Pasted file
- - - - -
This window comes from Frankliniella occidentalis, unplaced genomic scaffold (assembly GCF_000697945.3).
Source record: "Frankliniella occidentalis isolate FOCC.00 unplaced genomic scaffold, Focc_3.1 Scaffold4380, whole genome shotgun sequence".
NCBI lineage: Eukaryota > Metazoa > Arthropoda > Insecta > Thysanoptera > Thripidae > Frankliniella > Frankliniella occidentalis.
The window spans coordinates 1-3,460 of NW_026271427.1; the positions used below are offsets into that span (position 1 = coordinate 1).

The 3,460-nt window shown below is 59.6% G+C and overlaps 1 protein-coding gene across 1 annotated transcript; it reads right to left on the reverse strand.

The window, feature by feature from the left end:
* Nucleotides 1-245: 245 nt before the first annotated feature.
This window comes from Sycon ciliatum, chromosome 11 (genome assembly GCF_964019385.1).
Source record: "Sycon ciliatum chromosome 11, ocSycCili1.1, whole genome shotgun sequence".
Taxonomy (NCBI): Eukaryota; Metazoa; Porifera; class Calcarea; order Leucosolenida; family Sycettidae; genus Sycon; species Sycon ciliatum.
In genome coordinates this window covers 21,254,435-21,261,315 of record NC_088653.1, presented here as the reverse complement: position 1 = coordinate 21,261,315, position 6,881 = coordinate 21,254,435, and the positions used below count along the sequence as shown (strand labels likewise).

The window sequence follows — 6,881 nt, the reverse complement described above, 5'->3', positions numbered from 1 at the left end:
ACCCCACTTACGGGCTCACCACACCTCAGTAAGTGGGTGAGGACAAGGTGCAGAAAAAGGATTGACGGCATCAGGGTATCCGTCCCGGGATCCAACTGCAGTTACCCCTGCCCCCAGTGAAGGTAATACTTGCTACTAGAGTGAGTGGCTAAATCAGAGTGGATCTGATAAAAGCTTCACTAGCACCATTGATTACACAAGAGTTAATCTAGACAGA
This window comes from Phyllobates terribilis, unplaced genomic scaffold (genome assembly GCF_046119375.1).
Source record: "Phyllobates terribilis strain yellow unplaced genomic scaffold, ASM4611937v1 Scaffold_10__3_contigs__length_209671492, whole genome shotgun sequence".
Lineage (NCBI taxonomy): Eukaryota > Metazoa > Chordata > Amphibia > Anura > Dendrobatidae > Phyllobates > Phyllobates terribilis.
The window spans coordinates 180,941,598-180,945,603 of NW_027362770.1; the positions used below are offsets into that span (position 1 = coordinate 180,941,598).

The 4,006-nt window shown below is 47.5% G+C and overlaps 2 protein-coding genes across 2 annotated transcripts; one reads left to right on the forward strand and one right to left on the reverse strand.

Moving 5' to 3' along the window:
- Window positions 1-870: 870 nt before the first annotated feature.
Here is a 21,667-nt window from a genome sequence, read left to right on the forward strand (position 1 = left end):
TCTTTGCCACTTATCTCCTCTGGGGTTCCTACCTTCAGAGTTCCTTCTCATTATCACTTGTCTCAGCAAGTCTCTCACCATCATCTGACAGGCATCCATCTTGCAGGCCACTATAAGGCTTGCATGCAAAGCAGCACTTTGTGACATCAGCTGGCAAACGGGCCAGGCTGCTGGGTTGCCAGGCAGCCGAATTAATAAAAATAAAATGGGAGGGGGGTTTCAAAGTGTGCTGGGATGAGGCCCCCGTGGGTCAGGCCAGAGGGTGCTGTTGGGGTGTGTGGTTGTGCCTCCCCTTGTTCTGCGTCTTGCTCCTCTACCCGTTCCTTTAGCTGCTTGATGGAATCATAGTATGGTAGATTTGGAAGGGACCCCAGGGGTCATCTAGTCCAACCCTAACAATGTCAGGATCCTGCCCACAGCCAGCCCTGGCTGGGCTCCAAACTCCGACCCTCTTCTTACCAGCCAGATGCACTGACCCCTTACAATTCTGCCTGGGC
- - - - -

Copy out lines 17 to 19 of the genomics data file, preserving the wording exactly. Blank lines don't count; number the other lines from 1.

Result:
The window spans coordinates 180,941,598-180,945,603 of NW_027362770.1; the positions used below are offsets into that span (position 1 = coordinate 180,941,598).

The 4,006-nt window shown below is 47.5% G+C and overlaps 2 protein-coding genes across 2 annotated transcripts; one reads left to right on the forward strand and one right to left on the reverse strand.

Moving 5' to 3' along the window: